Informa’s May acreage review showed soybean acres up 580,000 to 82.1 million. Front month prices have stalled below key resistance and pulled back, trying to find a price level that will stimulate demand.

Meanwhile, new crop prices have held steady as the market has not seen enough planting progress to remove planting premium from prices.

The market is anticipating nearly double the ending stocks this growing season compared to last year, but that is assuming nearly perfect growing conditions.

Soybean producers intend to seed more acres this year than the previous year, but the old trading adage of its not what you plant, its what you grow applies this year to soybeans.

Strategy and outlook: Producers are 100 percent sold of the 2013/14 crop. Producers are 25 percent sold of 2014/15 production.

This material has been prepared by a sales or trading employee or agent of Midwest Market Solutions and is, or is in the nature of, a solicitation. This material is not a research report prepared by Midwest Market Solution’s Research Department. The risk of loss in trading futures and/or options is substantial and each investor and/or trader must consider whether this is a suitable investment. Past performance, whether actual or indicated by simulated historical tests of strategies, is not indicative of future results. Trading advice is based on information taken from trades and statistical services and other sources that Midwest Market Solutions believes are reliable. We do not guarantee that such information is accurate or complete and it should not be relied upon as such.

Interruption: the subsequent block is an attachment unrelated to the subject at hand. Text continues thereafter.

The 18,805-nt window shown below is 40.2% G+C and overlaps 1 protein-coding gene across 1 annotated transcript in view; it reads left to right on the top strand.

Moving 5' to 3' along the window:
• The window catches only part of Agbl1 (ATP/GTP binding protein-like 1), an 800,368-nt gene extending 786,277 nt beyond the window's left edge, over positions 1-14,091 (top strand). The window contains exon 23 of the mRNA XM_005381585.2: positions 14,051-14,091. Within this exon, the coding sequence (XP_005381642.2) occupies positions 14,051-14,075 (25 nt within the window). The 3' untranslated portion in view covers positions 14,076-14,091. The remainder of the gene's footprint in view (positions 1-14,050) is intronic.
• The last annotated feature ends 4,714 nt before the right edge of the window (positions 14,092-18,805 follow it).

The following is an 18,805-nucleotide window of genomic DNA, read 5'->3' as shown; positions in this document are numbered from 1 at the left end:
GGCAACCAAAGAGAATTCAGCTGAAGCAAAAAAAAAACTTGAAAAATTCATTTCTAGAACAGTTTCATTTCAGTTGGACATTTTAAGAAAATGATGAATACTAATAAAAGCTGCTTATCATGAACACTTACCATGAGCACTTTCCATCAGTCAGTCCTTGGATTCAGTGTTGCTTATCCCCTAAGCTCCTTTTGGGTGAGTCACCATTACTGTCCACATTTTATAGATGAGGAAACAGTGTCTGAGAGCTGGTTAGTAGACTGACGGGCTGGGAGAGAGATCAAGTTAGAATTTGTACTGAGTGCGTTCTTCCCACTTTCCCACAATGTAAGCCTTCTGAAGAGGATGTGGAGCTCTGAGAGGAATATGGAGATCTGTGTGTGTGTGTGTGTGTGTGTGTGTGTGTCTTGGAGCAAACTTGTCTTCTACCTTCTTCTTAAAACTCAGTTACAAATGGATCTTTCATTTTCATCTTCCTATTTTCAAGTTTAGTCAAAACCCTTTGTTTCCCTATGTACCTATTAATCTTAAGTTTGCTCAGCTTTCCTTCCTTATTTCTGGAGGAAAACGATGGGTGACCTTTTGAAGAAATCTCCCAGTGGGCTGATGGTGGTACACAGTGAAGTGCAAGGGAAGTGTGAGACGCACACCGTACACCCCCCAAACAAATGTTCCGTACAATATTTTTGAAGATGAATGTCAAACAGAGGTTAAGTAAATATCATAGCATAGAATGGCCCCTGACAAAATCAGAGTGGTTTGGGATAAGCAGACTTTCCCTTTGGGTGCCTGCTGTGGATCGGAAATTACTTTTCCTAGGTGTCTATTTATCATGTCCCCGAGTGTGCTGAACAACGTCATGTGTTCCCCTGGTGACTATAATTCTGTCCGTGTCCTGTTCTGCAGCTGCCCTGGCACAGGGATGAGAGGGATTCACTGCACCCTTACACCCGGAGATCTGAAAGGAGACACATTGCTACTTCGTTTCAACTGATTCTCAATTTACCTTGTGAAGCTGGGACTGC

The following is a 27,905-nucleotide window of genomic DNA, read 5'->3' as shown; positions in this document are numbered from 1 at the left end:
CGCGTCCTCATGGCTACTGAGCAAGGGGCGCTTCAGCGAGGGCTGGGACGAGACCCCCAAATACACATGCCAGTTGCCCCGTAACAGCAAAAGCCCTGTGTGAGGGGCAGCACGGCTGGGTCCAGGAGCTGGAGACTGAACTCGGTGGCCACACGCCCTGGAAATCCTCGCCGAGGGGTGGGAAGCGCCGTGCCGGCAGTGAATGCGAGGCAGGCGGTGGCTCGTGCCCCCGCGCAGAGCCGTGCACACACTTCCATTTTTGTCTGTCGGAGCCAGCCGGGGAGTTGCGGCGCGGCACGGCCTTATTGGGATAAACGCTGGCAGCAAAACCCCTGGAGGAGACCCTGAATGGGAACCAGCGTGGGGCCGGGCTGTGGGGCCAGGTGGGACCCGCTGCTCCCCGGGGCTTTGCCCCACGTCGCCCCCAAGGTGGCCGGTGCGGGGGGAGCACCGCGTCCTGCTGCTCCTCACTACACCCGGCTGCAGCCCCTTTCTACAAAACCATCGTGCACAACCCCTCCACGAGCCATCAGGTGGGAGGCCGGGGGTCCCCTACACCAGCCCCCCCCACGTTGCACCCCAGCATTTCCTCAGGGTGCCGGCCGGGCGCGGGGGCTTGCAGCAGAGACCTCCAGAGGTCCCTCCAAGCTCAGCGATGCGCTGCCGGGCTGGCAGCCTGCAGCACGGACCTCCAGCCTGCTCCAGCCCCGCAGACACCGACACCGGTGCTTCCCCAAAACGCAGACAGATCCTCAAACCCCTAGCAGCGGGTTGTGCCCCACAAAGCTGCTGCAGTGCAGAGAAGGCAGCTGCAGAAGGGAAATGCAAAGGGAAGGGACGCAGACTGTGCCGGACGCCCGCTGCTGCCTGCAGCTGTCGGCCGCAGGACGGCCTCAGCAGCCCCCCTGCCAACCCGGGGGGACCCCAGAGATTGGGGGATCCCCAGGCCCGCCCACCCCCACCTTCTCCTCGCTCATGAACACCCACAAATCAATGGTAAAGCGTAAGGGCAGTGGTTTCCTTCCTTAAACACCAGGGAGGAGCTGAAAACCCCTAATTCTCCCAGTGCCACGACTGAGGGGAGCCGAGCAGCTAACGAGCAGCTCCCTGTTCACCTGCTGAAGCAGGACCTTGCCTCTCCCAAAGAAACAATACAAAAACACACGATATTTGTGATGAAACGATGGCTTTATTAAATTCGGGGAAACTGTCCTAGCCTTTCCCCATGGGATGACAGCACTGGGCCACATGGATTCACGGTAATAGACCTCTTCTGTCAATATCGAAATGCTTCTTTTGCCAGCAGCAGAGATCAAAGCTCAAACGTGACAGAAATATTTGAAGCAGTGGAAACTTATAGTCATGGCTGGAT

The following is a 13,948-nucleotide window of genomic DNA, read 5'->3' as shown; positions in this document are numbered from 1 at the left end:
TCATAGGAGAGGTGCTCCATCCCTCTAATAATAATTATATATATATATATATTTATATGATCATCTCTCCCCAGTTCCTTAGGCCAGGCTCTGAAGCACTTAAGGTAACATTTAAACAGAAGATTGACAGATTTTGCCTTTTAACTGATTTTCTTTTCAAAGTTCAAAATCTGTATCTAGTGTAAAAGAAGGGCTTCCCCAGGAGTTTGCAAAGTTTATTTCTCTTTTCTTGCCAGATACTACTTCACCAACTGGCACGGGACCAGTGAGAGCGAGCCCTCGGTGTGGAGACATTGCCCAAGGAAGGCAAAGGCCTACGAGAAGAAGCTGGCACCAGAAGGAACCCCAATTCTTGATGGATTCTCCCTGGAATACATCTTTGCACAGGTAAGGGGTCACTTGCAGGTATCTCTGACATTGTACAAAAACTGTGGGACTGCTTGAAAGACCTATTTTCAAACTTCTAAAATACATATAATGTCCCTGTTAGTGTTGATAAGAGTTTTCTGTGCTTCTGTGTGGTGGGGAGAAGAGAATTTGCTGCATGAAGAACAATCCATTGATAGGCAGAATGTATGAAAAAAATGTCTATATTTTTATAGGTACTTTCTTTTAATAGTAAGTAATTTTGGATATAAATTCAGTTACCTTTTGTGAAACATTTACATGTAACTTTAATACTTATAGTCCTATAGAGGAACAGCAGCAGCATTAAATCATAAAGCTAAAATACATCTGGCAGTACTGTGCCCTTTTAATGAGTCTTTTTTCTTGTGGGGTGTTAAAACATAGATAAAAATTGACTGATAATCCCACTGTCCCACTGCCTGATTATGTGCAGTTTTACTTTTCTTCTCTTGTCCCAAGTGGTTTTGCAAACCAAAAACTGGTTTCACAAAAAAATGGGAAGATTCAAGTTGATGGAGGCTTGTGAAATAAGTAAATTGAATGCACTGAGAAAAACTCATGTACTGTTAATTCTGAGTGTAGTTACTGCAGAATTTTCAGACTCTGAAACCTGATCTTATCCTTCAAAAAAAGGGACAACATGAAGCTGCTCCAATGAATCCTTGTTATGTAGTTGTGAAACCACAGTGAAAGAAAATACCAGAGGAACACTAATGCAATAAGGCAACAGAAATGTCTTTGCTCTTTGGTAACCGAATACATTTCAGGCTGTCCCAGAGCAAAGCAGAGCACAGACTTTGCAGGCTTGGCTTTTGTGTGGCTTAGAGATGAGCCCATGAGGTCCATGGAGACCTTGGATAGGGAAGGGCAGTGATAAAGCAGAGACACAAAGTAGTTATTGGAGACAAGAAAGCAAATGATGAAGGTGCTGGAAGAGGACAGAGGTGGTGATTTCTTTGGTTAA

Brian Hoops can be reached at (605) 660-1155.